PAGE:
News Archive

CRF Family Research Scholars - In The News (December & January)


Nancy Folbre, Professor of Economics and past CRF Scholar (’07-’08), says it’s unlikely that retailers will pass onto customers new charges authorized by a court settlement last year that alleged price-fixing between major credit card companies on the fees they charge merchants. Folbre says, “Small businesses are really terrified that they’ll discourage customers.” (Marketplace, 1/28/13)


Nancy Folbre, writing in her Exonomix blog, talks about the book “Documenting Desegregation,” co-authored by Donald Tomaskovic-Devy, sociology, and Kevin Stainback. The authors find that while overt discrimination based on race and gender is no longer culturally acceptable, the reality is that in most workplaces, white men are most frequently managers; white women tend to supervise other women; black men tend to supervise other black men and black women tend to supervise other black women. (New York Times, 1/28/13)


Nancy Folbre writes about what she describes as the Walmartocene era in economics as demonstrated by the retail giant Walmart. She says the company’s recent announcement that it is willing to provide jobs for veterans is a step in the right direction, but the offer of low-wage, low-benefit jobs is less than ideal for most workers, including veterans. (New York Times, 1/21/13)


In her Economix blog, Nancy Folbre explains that differences between experts in the field shouldn’t be viewed as a form of weakness, but rather as a sign that original thinking is taking place and real debate is underway.She says diverse opinions and clear identification of funding sources for research all contribute to finding out as much of the truth as is available. (New York Times, 1/14/13)


Elizabeth Harvey, Professor of Pschology and past CRF Scholar (’05-’06), comments in a story about a new study that finds children whose fathers were depressed during pregnancy are more likely to  exhibit emotional and behavioral problems at age 3. Harvey recently published a study in the Journal of Abnormal Psychology about the link between early fathering and children’s behavioral problems. ((WSYR-TV 9 [Syracuse, N.Y.], 1/7/13; Red Orbit, 1/8/13)


Nancy Folbre, economics, writes in the Economix blog about the political rhetoric of 2012 that often focused on the idea that society is made up of makers and takers, those seen to be producing things as opposed to those seen to be consuming things. She says this is a distorting concept because it leaves out those who care for others and those who share. (New York Times, 12/31/12)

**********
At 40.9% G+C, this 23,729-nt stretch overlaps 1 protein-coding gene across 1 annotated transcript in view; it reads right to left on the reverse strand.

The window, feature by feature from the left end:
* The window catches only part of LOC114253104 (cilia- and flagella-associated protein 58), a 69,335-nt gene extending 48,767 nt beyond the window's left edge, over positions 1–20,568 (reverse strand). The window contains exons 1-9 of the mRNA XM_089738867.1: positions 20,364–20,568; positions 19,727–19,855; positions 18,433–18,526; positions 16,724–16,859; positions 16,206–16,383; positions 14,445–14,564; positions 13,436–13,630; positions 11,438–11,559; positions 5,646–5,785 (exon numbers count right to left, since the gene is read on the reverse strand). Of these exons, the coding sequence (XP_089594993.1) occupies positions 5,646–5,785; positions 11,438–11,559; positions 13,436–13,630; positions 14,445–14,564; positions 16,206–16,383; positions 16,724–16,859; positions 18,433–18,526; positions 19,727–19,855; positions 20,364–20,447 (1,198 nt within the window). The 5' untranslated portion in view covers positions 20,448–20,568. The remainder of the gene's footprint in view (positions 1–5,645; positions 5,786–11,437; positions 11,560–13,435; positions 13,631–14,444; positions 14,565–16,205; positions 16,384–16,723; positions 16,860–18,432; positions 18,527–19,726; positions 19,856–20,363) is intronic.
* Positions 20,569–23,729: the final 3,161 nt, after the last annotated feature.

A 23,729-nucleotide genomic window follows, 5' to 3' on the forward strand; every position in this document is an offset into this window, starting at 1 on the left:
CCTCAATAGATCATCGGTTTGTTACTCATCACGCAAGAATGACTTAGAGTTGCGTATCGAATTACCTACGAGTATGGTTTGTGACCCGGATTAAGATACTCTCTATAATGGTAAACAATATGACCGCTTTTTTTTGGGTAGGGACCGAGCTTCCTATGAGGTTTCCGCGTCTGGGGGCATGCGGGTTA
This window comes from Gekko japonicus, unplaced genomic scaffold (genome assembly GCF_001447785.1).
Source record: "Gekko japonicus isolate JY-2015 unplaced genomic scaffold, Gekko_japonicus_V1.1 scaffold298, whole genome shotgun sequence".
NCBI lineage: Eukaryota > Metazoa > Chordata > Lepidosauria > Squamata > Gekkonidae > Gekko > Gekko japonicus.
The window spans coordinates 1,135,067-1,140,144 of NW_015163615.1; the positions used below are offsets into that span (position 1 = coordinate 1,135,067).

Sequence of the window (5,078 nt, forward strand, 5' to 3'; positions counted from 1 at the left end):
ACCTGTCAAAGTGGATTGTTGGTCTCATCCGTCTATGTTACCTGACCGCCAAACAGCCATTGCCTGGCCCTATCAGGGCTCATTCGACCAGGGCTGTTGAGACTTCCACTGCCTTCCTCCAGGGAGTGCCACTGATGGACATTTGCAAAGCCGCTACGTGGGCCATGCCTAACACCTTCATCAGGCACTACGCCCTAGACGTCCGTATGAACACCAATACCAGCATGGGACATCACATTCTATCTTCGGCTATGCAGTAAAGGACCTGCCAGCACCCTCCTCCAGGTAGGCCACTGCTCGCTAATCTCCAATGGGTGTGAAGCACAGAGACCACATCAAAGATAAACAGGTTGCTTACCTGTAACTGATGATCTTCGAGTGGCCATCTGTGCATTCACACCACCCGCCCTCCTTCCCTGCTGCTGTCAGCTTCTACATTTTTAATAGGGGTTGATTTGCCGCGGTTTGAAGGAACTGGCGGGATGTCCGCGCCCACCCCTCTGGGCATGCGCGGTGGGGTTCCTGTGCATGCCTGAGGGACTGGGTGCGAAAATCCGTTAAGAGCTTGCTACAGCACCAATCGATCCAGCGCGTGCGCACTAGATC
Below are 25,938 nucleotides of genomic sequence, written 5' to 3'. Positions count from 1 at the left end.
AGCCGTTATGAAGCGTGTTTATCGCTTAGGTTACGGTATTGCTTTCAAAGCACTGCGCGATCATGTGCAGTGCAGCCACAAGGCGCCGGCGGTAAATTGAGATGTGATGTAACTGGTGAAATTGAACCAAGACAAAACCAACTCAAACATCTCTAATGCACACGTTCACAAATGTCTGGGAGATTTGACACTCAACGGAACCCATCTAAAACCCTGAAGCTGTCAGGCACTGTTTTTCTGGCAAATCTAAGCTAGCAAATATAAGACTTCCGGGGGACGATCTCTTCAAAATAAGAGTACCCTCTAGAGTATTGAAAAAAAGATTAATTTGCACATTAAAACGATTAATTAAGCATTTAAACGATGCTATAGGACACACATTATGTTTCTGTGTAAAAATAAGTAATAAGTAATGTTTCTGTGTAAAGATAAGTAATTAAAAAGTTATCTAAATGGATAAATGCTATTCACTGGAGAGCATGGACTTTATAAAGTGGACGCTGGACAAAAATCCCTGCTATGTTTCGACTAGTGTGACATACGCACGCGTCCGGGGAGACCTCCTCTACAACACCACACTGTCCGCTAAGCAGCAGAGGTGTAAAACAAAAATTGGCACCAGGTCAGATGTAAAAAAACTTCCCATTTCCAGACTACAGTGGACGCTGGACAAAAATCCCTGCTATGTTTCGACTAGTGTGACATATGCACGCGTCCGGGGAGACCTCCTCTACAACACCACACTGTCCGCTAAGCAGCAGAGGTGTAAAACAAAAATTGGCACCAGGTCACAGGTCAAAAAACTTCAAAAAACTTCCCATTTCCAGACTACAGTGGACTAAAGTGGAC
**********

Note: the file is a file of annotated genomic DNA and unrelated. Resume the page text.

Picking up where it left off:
A columnist writing about what he perceives to be a growing rift between Christianity and capitalism cites a recent discussion in the Economix blog by Nancy Folbre, economics. Folbre says the economic interests of capitalists (defined as those who earn most of their income from capital) are beginning to diverge significantly from the interests of social conservatives. (Canton Daily Ledger [Ohio], 12/26/12)


Nancy Folbre blogs about declining federal support for programs that affect low-income children will eventually raise the cost of society for caring for them and their families. She says the effort to reduce the federal budget is being aimed at such programs. (New York Times, 12/24/12)



A good night’s sleep can boost positive memories, according to a study by Rebecca Spencer, Professor of Psychology and past CRF Scholar (’10-’11), who says the results could have implications for treating post-traumatic stress disorder. (Jagran Post [India], 12/19/12; News Office release)


Nancy Folbre writes about what she says is the real "right to work."She says the best way to encourage American workers is to provide jobs and if the private sector can't or won't do that, the public sector should create jobs. Folbre also notes that efforts to get Congress to pass legislation aimed at creating jobs have been sidetracked by the debate over the federal debt. (New York Times, 12/17/12)


M.V. Lee Badgett, director of the Center for Public Policy and Administration and past CRF Scholar (’04-’05), comments on the economic impact of legalized same-sex marriage in Maine. Badgett states that same-sex marriage could generate $15.5 million in direct spending in Maine over the next three years. (Bangor Daily News, 12/7/12)






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